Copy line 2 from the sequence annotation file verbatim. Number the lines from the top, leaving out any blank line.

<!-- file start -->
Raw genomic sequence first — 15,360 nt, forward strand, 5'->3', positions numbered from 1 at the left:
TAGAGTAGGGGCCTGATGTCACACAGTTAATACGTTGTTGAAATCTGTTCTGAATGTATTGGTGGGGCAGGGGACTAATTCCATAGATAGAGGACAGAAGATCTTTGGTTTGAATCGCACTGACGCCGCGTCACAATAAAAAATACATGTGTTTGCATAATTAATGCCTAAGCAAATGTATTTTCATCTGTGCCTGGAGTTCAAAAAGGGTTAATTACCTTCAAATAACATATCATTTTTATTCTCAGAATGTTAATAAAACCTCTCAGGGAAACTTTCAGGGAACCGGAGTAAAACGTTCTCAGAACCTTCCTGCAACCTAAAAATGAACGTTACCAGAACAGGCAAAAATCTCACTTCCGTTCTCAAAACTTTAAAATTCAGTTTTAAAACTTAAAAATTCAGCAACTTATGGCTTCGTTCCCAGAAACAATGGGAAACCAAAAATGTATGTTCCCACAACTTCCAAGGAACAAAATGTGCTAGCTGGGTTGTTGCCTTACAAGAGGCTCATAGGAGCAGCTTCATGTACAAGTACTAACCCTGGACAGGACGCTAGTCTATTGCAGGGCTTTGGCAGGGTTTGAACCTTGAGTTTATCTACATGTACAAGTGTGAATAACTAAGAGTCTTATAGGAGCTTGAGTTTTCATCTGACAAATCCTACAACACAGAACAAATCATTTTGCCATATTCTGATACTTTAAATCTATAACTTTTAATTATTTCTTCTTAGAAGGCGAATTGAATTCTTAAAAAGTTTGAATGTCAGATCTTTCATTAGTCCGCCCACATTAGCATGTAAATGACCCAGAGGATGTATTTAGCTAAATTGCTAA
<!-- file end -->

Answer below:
TAGAGTAGGGGCCTGATGTCACACAGTTAATACGTTGTTGAAATCTGTTCTGAATGTATTGGTGGGGCAGGGGACTAATTCCATAGATAGAGGACAGAAGATCTTTGGTTTGAATCGCACTGACGCCGCGTCACAATAAAAAATACATGTGTTTGCATAATTAATGCCTAAGCAAATGTATTTTCATCTGTGCCTGGAGTTCAAAAAGGGTTAATTACCTTCAAATAACATATCATTTTTATTCTCAGAATGTTAATAAAACCTCTCAGGGAAACTTTCAGGGAACCGGAGTAAAACGTTCTCAGAACCTTCCTGCAACCTAAAAATGAACGTTACCAGAACAGGCAAAAATCTCACTTCCGTTCTCAAAACTTTAAAATTCAGTTTTAAAACTTAAAAATTCAGCAACTTATGGCTTCGTTCCCAGAAACAATGGGAAACCAAAAATGTATGTTCCCACAACTTCCAAGGAACAAAATGTGCTAGCTGGGTTGTTGCCTTACAAGAGGCTCATAGGAGCAGCTTCATGTACAAGTACTAACCCTGGACAGGACGCTAGTCTATTGCAGGGCTTTGGCAGGGTTTGAACCTTGAGTTTATCTACATGTACAAGTGTGAATAACTAAGAGTCTTATAGGAGCTTGAGTTTTCATCTGACAAATCCTACAACACAGAACAAATCATTTTGCCATATTCTGATACTTTAAATCTATAACTTTTAATTATTTCTTCTTAGAAGGCGAATTGAATTCTTAAAAAGTTTGAATGTCAGATCTTTCATTAGTCCGCCCACATTAGCATGTAAATGACCCAGAGGATGTATTTAGCTAAATTGCTAA